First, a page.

Thursday and Friday morning last week was orientation for my program, BEDA.  We met the coordinators that we have been communicating with all year, as well as everyone else in the program.  There were about 120 of us in that orientation which were only the newbies placed in Madrid.  My program still includes everyone else who are second years or more, as well as new people in Spanish cities outside of Madrid, so overall it’s a pretty large program.  Orientation was very boring and a ton of paperwork.  But the good thing is that all of the paperwork takes care of getting our NIE (our residency card which allows us to live in Spain for an extended period of time) and our bank accounts, so it’s nice that I don’t have to worry about any of that.

I visited the school that I’ll be working at a couple of times and I officially start there on Monday.  The school is MASSIVE and gorgeous, especially on the outside.  I met a lot of the teachers as well as the principal.  I am the only language assistant in my school so I will be teaching both the younger kids and the older kids, as well as giving some lessons to the teachers that want to practice their English.  My role is to basically get all of the kids speaking in English and helping them to improve their fluency.  All of the kids at some point have to take English exams like the Cambridge Exam so it’s my job to help them prepare for it.  I’m a little upset that they weren’t able to give me Fridays off but oh well, I suppose I am here to actually work and not just take a 10-month vacation to Spain.  I figure if I want to travel, I can travel around Spain those weekends and save my international trips for long holidays.  I love Madrid so much so far that I’m perfectly content with staying here on weekends.


My school.

Probably my biggest news so far is that I found my piso (apartment)!!! I moved in yesterday and I’m all settled in, I just need to buy things for my room.  On Sunday I started to contact ads on Idealista (one of Spain’s apartment-finding websites) to schedule appointments to view the apartments.  I saw one on Sunday night and two on Monday.  My apartment was the first one I saw on Monday.  It’s with two Spanish girls, both 24, who go to the university in Madrid.  I’ve only met one girl so far because the other one is in Japan until next month but they’re both friends.  The one I already know is super nice and is already inviting me out with her friends.  It’s also very helpful that she knows English so she switches to it when she knows I don’t understand (which has been most of the time) but I’m hoping that my Spanish will improve by living with her.  My apartment is also in the perfect location.  It’s five minutes walking to the metro line that I need to take to my school as well as the line that goes to Sol (the very center of the city).  On my street there’s a grocery store, a pharmacy, and even an American 50s diner–random, but very cool.  It’s also 5 minutes walking from the hostel I stayed at which was in the center of a lot of things, and it also made it very easy to move from the hostel into my apartment.  Not including utilities, it’s only 366 Euros a month which is about $490!   I find it incredible that you can live in the center of Madrid for that price!  I am very very happy with my apartment!  The three major things I was looking for were: Spanish roommates (preferably girls my age), a good location, and within my price range, and I got all three!! It’s so nice to not be living out of my suitcase anymore, too.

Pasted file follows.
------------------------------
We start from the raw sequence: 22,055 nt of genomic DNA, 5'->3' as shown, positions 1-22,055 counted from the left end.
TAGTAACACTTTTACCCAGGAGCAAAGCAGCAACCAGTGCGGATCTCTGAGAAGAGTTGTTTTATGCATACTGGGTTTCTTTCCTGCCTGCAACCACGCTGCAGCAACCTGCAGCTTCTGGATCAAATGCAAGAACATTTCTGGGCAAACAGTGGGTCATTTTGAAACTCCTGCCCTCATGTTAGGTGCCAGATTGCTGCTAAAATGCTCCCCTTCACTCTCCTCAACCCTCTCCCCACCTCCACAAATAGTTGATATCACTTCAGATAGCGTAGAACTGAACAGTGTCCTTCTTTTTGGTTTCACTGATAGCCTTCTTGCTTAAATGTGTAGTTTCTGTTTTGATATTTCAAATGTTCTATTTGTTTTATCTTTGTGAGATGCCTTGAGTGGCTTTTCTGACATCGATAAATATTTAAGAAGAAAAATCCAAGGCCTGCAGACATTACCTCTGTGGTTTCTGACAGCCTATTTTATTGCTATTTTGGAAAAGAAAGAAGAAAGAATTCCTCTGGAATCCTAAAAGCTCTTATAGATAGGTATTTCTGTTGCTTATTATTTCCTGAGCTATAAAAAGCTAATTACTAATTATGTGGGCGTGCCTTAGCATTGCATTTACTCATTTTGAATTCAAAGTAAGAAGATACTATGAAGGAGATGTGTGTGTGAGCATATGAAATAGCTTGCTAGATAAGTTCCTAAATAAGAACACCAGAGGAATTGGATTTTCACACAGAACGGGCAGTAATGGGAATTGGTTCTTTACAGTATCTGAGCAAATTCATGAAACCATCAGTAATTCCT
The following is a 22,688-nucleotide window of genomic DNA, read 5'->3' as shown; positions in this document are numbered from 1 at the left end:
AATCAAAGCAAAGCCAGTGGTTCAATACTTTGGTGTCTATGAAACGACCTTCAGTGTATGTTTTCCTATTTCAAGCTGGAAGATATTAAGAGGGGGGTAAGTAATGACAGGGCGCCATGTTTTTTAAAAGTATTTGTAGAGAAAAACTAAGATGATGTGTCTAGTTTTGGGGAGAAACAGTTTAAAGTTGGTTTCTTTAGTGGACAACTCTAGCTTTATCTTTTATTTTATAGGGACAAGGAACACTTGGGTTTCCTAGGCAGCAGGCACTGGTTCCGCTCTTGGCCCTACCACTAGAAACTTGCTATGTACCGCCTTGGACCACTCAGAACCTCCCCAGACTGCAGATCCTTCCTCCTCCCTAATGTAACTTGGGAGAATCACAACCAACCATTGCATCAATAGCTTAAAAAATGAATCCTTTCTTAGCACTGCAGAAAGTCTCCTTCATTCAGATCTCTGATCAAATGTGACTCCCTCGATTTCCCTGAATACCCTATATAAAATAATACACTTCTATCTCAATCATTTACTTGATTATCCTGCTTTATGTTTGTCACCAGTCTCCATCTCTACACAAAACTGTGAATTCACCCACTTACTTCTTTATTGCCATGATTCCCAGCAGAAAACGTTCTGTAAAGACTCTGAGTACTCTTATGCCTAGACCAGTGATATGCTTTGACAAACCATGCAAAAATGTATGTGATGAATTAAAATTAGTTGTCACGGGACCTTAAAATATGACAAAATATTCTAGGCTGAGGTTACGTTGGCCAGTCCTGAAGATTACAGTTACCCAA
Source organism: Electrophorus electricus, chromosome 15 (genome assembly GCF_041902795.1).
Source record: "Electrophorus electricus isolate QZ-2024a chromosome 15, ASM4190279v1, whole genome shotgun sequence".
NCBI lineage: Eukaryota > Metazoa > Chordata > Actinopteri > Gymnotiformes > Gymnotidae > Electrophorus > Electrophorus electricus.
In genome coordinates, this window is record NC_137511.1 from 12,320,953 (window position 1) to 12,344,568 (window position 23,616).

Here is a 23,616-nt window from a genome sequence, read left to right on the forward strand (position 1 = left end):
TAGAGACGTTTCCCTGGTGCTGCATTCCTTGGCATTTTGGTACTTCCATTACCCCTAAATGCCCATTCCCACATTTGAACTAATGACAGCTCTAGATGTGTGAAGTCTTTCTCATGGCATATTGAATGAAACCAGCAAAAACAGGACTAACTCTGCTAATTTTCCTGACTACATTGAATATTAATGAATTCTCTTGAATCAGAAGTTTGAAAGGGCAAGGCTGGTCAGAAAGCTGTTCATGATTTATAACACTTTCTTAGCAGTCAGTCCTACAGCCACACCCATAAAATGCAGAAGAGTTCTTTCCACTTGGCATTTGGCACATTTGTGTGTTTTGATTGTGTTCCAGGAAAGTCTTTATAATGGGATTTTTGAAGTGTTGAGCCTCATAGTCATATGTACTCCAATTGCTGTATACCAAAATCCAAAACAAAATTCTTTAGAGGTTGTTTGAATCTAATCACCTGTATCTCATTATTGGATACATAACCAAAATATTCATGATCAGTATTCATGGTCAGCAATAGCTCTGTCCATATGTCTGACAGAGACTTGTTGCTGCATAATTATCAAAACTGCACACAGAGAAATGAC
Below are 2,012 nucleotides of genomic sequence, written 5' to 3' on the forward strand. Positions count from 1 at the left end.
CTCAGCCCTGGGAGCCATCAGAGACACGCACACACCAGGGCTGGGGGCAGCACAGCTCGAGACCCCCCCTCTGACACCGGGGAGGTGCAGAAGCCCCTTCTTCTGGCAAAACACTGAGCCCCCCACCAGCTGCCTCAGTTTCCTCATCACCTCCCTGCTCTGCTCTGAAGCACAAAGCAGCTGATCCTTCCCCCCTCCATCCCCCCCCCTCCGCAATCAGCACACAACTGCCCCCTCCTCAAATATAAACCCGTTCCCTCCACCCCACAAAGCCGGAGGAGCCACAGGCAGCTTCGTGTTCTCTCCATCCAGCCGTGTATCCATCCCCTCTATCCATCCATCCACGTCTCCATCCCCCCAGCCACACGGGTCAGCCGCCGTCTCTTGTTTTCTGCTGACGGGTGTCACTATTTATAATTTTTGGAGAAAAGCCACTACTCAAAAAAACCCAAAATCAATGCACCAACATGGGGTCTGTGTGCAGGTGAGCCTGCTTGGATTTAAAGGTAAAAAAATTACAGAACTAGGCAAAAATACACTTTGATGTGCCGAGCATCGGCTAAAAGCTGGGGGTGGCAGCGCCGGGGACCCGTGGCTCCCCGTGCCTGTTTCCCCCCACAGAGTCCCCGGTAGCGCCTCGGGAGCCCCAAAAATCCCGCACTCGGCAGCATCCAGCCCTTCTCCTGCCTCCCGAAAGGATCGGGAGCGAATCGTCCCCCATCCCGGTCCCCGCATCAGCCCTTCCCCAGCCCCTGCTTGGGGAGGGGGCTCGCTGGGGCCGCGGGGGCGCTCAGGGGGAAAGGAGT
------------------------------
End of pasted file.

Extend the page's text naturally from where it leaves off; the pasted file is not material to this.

My room.

So I think that lengthy update pretty much covers everything!  I’m seriously loving my life here.  The past week has been a ton of sitting at cafes for hours with friends, exploring the nightlife, tapas, sangria, and just getting to know my new city better.  It has been a very smooth transition and I couldn’t be happier with this decision at this point in my life.  I know a lot of you are a little curious as to why I chose to pick up and move to a foreign country, so here is a link to my first blog post where I explain everything.  Talk to you all soon!



2 thoughts on “Living the Vida Madrileña

  1. Ahh! Such a good idea to start a blog! Great way for us to keep up with your life 🙂 far it sounds awesome and I’m pretty jealous lol. You’ll definitely learn Spanish with your new roommates-so cool! We love you 🙂